Survivor/Ides Of March founder Jim Peterik also has a place in his heart for the Whale: “It just seemed like our homebase, ground zero for Chicago bands and for the Jim Peterik Band. That’s when I started playing the Whale, back in about ’75, ’76. Always had a good crowd. Management was always very accommodating. Sound system was good. And then, gradually, as I got together Survivor, that was kind of our homebase, too, from ’78 to about ’81. We built and built and built, just like the club kept building the stage out, Survivor kept building their fanbase out of the Thirsty Whale.”
Things changed over the years, as Tommy Curran gaveway to DeCanio in 1981 after the legal drinking age was raised from 19 to 21, and the music changed, from glitter rock to more melodic fare, and then onto the heavy metal of its final decade. Billy Corgan, Sr., father of the Smashing Pumpkins’ frontman, played the Whale during the glitter years. “Those are pretty hazy days. We always packed the place, I mean, all the way down the block around the corner kind of thing. We had a good local following, mostly with Crystal.”
Corgan found a way to make the Whale a regular gig: “Because bands were all wanting so much money, and the more popular we got the more we would ask for, and we said, ‘Give us a week a month and we’ll keep this price through this block period.’ Wednesday through Saturday, five sets during the week, six on Saturday. We’d start at 9:30.”
“Jade 50’s in those days was the only band allowed to take the money at the door. We charged five bucks a head, which was two dollars more than anybody else charged to get in. This was the late ’70s early ’80s,” says Jade’s Joe Cantafio, now working for military veterans with his band the 101st Rock Division. “We played four New Year’s Eves in a row at the Thirsty Whale. That’s how you knew you were their top draw.”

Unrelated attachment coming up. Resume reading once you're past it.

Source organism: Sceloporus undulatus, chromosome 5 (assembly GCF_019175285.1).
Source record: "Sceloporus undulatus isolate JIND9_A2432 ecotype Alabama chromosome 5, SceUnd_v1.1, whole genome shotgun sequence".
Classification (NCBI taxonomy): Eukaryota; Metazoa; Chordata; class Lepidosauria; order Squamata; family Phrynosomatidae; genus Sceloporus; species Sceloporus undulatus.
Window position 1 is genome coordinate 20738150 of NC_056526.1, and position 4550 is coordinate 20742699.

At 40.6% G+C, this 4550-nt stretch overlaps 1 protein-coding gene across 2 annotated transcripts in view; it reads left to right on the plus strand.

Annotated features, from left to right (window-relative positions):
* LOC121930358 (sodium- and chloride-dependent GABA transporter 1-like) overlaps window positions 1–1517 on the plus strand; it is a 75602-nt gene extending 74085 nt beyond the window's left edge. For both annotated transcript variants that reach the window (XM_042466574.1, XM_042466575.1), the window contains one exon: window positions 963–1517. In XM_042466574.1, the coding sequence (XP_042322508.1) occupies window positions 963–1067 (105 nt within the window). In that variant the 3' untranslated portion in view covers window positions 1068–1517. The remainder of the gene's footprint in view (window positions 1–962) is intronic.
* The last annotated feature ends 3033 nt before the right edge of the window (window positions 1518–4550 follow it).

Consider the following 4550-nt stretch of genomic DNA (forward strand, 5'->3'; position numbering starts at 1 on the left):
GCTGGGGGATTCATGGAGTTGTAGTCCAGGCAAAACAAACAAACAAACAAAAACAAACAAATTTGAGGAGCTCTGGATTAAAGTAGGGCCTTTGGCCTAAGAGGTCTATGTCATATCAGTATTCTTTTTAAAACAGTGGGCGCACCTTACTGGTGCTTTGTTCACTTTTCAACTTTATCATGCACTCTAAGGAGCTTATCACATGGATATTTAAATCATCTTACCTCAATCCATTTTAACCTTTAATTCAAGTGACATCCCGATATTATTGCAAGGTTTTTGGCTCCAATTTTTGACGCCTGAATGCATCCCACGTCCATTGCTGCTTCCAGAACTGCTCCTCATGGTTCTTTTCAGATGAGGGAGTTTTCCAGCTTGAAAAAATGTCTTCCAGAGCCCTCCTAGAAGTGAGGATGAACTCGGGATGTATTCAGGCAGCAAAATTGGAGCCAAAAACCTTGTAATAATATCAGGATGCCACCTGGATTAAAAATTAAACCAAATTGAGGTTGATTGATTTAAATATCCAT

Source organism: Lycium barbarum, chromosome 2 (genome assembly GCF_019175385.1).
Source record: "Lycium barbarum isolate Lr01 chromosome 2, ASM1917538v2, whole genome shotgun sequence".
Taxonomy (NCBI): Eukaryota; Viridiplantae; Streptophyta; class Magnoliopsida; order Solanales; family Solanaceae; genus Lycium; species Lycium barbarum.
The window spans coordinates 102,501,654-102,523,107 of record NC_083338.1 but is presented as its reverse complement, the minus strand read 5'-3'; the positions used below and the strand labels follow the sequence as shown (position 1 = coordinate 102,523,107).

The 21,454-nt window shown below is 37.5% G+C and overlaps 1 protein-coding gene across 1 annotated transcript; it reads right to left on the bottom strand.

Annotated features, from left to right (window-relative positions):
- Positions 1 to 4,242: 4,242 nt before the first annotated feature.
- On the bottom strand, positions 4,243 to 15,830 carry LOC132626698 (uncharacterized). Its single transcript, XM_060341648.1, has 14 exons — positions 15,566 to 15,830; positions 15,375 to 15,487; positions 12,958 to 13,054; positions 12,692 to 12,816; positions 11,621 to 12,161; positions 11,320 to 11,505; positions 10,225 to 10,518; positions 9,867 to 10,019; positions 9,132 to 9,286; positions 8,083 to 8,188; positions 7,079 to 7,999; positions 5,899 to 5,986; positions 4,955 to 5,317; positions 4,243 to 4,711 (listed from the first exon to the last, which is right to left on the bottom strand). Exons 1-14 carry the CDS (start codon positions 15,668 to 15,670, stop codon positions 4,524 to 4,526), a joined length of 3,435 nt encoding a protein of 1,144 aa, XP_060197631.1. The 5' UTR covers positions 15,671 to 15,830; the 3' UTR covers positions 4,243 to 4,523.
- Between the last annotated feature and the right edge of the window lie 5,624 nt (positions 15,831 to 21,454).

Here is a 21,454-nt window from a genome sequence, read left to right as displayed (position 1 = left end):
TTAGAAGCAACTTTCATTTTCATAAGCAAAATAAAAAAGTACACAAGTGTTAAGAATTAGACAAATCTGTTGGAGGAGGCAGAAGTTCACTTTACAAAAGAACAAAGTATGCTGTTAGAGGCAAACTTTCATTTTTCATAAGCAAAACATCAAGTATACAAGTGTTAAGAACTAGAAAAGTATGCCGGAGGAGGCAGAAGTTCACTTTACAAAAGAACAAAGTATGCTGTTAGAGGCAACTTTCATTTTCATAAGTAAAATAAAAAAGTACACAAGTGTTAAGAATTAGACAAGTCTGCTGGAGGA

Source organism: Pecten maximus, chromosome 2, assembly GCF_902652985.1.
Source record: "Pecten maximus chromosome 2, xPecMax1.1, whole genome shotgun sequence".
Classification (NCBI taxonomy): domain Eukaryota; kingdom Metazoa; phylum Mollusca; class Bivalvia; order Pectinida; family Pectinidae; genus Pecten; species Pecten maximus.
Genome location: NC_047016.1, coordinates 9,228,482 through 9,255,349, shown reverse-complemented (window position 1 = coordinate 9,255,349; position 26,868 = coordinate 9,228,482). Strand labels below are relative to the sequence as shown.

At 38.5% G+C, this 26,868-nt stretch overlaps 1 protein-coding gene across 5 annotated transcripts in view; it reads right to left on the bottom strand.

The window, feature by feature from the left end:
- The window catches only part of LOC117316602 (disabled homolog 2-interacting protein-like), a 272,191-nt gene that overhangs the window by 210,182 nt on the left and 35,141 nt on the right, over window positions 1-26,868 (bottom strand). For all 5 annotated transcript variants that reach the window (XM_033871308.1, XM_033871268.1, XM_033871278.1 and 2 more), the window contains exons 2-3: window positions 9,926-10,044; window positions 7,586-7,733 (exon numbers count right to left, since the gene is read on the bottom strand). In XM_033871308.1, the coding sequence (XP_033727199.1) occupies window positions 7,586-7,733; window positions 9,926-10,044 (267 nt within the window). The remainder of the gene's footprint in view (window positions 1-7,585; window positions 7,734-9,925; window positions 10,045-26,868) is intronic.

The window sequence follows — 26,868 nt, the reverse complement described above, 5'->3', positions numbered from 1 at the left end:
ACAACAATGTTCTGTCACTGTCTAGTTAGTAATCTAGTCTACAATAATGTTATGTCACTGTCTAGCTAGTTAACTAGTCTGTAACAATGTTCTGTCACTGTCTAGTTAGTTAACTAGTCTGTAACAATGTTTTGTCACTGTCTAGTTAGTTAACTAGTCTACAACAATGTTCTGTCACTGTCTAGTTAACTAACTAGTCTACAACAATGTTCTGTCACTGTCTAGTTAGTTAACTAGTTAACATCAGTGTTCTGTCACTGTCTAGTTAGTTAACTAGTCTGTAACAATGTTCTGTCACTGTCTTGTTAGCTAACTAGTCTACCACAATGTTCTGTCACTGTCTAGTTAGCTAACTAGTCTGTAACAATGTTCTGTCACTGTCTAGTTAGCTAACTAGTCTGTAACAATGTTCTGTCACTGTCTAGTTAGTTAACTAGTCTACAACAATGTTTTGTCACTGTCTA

Whisper/Trillion drummer Bill Wilkins concurs with most of the regulars: “The Thirsty Whale, that was a fixture, and I remember Mickey Scully having his trailer out on the side. He would always have that mobile home for the bands to party in right next to the clubs, so I always enjoyed that, because you had all the women and all the other bandmates, and everybody would just hang out there, and it was like our own little living room next to the living room. It was fun.”
Tommy Holland, whose House Of Holland headlines the reunion, was even more of a regular. “The Whale, that was my living room. That was my home, apart from just playing there so often. All the people, from Jimmy DeCanio and Billy Caputo, all the guys there. It was a family thing. It was the place you had to be,” he remembers.
Dirty Dan Buck, of the Boyzz From Illinoizz, gives it a more detailed perspective. “That room carried a certain attitude, different from the other rooms, different from the Haymakers, the Monopoly’s, the B. Ginnings. Those kind of had a different thing going on, a level of sophistication or whatever. I don’t know what it would be called. But when it came to the Thirsty Whale, man, everything was just down and dirty. I mean, it was just great. And everything about it exuded that, you know? The attitude of the people when you walked in, just the way you were taken care of up in the dressing room, it was just different. And the audience carried that in, too, with them.”
No matter whom we called, the memories flowed. Mark O’Dette, of Vengeance and O’Dette, says, “The Whale was the club to play in Chicago”; Paradoxx guitarist Jon Dobbs thinks of it as a father, “The Whale played a huge part of my early years, not only as a struggling musician, but as a person”; and Prism/Europe vocalist Dave Matthews remembers it like the center of the universe: “All paths crossed at the Thirsty Whale.”
Illinois Entertainer founder Ken Voss has a fond place in his heart for the Whale. “The thing I remember most about the Thirsty Whale was how long the bands had to play.” Former Ad Director Ron Ramelli adds, “I always knew that I’d run into some of the old gang at the Whale.” Thirsty Whale house soundman Jim Tsicouris sums it all up: “It was the wildest ride of my life.”
— Guy C. Arnston
For more memories from the bands that played, click here.